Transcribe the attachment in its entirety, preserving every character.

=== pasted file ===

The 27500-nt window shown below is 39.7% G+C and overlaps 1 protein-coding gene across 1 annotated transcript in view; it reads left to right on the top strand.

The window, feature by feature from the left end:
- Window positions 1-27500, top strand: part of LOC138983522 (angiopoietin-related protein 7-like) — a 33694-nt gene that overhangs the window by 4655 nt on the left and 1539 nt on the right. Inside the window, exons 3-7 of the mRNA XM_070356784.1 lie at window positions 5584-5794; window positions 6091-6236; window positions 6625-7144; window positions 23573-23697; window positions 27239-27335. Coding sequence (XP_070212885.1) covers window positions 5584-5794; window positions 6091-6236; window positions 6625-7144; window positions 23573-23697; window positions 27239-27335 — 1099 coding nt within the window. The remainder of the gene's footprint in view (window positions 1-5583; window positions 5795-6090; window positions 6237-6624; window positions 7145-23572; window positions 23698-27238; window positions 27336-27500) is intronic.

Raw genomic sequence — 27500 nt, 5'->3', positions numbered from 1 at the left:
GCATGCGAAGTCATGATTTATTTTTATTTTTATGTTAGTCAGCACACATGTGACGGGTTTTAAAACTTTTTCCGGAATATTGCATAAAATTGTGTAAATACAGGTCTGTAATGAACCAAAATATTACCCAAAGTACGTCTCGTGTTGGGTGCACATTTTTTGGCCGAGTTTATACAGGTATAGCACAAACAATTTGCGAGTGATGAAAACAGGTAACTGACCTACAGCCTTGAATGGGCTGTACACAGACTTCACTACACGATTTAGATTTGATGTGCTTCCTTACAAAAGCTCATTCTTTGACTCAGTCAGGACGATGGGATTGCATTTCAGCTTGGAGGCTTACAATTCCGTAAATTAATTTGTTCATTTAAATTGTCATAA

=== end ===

The 27500-nt window shown below is 39.7% G+C and overlaps 1 protein-coding gene across 1 annotated transcript in view; it reads left to right on the top strand.

The window, feature by feature from the left end:
- Window positions 1-27500, top strand: part of LOC138983522 (angiopoietin-related protein 7-like) — a 33694-nt gene that overhangs the window by 4655 nt on the left and 1539 nt on the right. Inside the window, exons 3-7 of the mRNA XM_070356784.1 lie at window positions 5584-5794; window positions 6091-6236; window positions 6625-7144; window positions 23573-23697; window positions 27239-27335. Coding sequence (XP_070212885.1) covers window positions 5584-5794; window positions 6091-6236; window positions 6625-7144; window positions 23573-23697; window positions 27239-27335 — 1099 coding nt within the window. The remainder of the gene's footprint in view (window positions 1-5583; window positions 5795-6090; window positions 6237-6624; window positions 7145-23572; window positions 23698-27238; window positions 27336-27500) is intronic.

Raw genomic sequence — 27500 nt, 5'->3', positions numbered from 1 at the left:
GCATGCGAAGTCATGATTTATTTTTATTTTTATGTTAGTCAGCACACATGTGACGGGTTTTAAAACTTTTTCCGGAATATTGCATAAAATTGTGTAAATACAGGTCTGTAATGAACCAAAATATTACCCAAAGTACGTCTCGTGTTGGGTGCACATTTTTTGGCCGAGTTTATACAGGTATAGCACAAACAATTTGCGAGTGATGAAAACAGGTAACTGACCTACAGCCTTGAATGGGCTGTACACAGACTTCACTACACGATTTAGATTTGATGTGCTTCCTTACAAAAGCTCATTCTTTGACTCAGTCAGGACGATGGGATTGCATTTCAGCTTGGAGGCTTACAATTCCGTAAATTAATTTGTTCATTTAAATTGTCATAA